reduces to showing that
\begin{equation}
\label{t-rw-goal2}
\lim_{n \to \infty} \left\langle f , p^{(n)} \right\rangle =
\avg(F).
\end{equation}
Now recall definition (\ref{def-box}). For $r \in \N$, let
\begin{equation}
\label{t-rw-100}
q^{(r)}_\a := \left\{
\begin{array}{lll}
(2r+1)^{-d}, && \mbox{if } \a \in B_{0,r} ; \\
0, && \mbox{otherwise} ,
\end{array} \right.
\end{equation}
define a \fn\ $q^{(r)} : \Z^d \longrightarrow \R$. Its Fourier
transform is easily computed to be
\begin{equation}
\label{t-rw-110}
\wtilde{ q^{(r)} }( \t_1, \ldots, \t_d ) = \prod_{i=1}^d \frac{
\sin \left( (r + 1/2) \t_i \right) } { (r + 1/2) \sin \t_i } .
\end{equation}
In view of (\ref{def-scv}), let us denote $V_{\a,r} := B_{\a,r} \times
[0,1)^2$. Since $F$ verifies \textbf{(A3)} and the infinite-volume
limit is $\mu$-uniform (cf.\ Definition \ref{def-iv}), we have that
\begin{eqnarray}
\label{t-rw-120}
&& \lim_{r \to \infty} \frac1 {\mu(V_{\a,r})} \int_{V_{\a,r}} \! F
\, d\mu = \lim_{r \to \infty} \frac1{(2r+1)^d}
\sum_{\b \in B_{\a,r}} f_\b = \nonumber \\
&& \lim_{r \to \infty} \left( f * q^{(r)} \right)_\a = \avg(F),
\end{eqnarray}
\emph{uniformly in $\a$}. (We have used notation (\ref{t-rw-60}).)
This, in turn, yields
\begin{equation}
\label{t-rw-130}
\lim_{r \to \infty} \left\langle f , q^{(r)} * p^{(n)}
\right\rangle = \lim_{r \to \infty} \left\langle f * q^{(r)} ,
p^{(n)} \right\rangle = \avg(F)
\end{equation}
\emph{uniformly in $n$}, because $p^{(n)}$ is a \pr\ distribution on
$\Z^d$. (In the first equality we have used the fact that $q^{(r)}_\a
= q^{(r)}_{-\a}$, by construction.) This fact implies that, for any
sequence $\{ r_n \} \subset \N$ with $r_n \to \infty$,
\begin{equation}
\label{t-rw-132}
\lim_{n \to \infty} \left\langle f , q^{(r_n)} * p^{(n)}
\right\rangle =\avg(F).
\end{equation}
Therefore, comparing (\ref{t-rw-132}) with (\ref{t-rw-goal2}), we see
that Stage 1 is achieved once we have shown that there exists a
diverging sequence $\{ r_n \}$ of natural numbers such that
\begin{equation}
\label{t-rw-goal3}
\lim_{n \to \infty} \left\langle f , p^{(n)} - q^{(r_n)} * p^{(n)}
\right\rangle = 0.
\end{equation}
For an \emph{a fortiori} choice of $\{ r_n \}$, let us set
\begin{equation}
\label{t-rw-135}
g^{(n)}_\a := p^{(n)}_\a - \left( q^{(r_n)} * p^{(n)} \right)_\a,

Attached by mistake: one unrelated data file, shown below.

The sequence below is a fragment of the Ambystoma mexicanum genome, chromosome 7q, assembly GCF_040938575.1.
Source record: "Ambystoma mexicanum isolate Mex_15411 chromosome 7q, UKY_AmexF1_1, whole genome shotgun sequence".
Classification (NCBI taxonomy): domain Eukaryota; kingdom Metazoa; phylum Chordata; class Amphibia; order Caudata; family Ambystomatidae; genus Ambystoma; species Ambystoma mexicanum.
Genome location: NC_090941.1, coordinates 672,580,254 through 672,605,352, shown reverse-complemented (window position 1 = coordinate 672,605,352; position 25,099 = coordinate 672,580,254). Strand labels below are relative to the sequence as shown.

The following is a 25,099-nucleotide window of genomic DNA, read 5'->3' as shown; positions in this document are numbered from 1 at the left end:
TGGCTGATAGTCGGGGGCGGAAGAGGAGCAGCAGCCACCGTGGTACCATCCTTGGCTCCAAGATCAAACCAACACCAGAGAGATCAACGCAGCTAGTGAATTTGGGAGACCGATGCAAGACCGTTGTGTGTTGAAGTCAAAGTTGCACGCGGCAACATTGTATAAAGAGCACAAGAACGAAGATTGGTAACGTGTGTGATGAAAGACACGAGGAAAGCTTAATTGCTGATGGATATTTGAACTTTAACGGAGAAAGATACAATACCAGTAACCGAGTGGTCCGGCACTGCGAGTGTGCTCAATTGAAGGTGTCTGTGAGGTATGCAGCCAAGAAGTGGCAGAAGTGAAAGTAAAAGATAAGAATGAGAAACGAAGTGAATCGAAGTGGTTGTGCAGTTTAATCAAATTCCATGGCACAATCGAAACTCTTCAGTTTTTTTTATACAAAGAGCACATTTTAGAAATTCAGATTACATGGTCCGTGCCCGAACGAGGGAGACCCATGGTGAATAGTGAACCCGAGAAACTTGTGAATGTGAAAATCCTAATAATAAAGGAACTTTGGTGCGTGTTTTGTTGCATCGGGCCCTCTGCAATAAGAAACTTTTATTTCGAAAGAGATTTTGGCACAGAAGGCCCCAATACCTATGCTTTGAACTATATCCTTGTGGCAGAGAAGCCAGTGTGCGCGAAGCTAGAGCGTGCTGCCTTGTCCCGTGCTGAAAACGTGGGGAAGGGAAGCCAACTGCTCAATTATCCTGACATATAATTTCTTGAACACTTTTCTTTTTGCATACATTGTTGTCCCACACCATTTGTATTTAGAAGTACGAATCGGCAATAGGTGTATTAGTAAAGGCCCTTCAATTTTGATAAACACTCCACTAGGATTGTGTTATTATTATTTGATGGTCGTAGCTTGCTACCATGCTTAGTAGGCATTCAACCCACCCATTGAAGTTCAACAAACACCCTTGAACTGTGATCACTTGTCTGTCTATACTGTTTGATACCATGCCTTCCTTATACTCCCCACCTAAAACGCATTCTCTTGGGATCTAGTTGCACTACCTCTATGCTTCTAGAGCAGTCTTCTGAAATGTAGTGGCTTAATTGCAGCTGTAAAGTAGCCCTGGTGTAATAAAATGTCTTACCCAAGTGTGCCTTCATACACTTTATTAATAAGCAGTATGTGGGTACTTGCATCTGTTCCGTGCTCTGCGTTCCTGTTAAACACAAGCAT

\end{equation}
which gives
\begin{equation}
\label{t-rw-140}
\wtilde{g^{(n)}} (\t) = \left( 1 - \wtilde{ q^{(r_n)} } (\t) \right)
\wtilde{p}^n (\t).
\end{equation}
A convenient estimate in view of (\ref{t-rw-goal3}) is
\begin{equation}
\label{t-rw-150}
\left| \left\langle f , g^{(n)} \right\rangle \right| \le \left\| f
\right\|_{\ell^\infty} \left\| g^{(n)} \right\|_{\ell^1} = \left\| f
\right\|_{\ell^\infty} \left\| \wtilde{g^{(n)}} \right\|_{\ac}
\le C \left\| \wtilde{ g^{(n)} } \right\|_{H^\nu},
\end{equation}
where the norms $\| \,\cdot\, \|_{\ac}$ and $\| \,\cdot\, \|_{H^\nu}$
are introduced in Section \ref{subs-anorm} of the Appendix (cf.\ in
particular Lemma \ref{lem-e-anorm} and notice that $\| \,\cdot\,
\|_{H^{\bar{\nu}}} \le \| \,\cdot\, \|_{H^\nu}$).
Therefore (\ref{t-rw-goal3}) will be proved once we establish that
\begin{equation}
\label{t-rw-goal4}
\left\| \wtilde{g^{(n)}} \right\|_{H^\nu} \le \left\|
\wtilde{g^{(n)}} \right\|_{L^1} + \sum_{i=1}^d \left\|
\partial_i^\nu \, \wtilde{g^{(n)}} \right\|_{L^2} \to 0, \quad
\mbox{as } n \to \infty,
\end{equation}
for a suitable choice of $\{ r_n \}$ in definition (\ref{t-rw-135}).
Here $\partial_i := \partial / \partial\t_i$, acting on \fn
s $\T^d \longrightarrow \C$.
\subsection{Properties of $\wtilde{ q^{(r)} }$ and $\wtilde{p}$}
\label{subs-prop}
In view of the above goal we need to study some properties of the \fn
s $\wtilde{ q^{(r)} }$ and $\wtilde{p}$.
\begin{remark}
\label{rk-no-ea3}
None of the proofs in this section will use (E3).
\end{remark}
As a start, let us notice that $\wtilde{ q^{(r)} }$ is $C^\infty$ by
construction and $\wtilde{p}$ is $C^\nu$, with $\nu \ge 2$, by hypothesis
\emph{(i)} of Theorem \ref{thm-rw}.
\begin{lemma}
\label{lem-pq2}
Fix $r \in \Z^+$. On $\T^d$, $\wtilde{ q^{(r)} } (0) = \wtilde{p}(0)
= 1$ and, for $\t \ne 0$,
\begin{displaymath}
|\wtilde{ q^{(r)} } (\t)| <1, \qquad |\wtilde{p}(\t)| < 1.
\end{displaymath}
\end{lemma}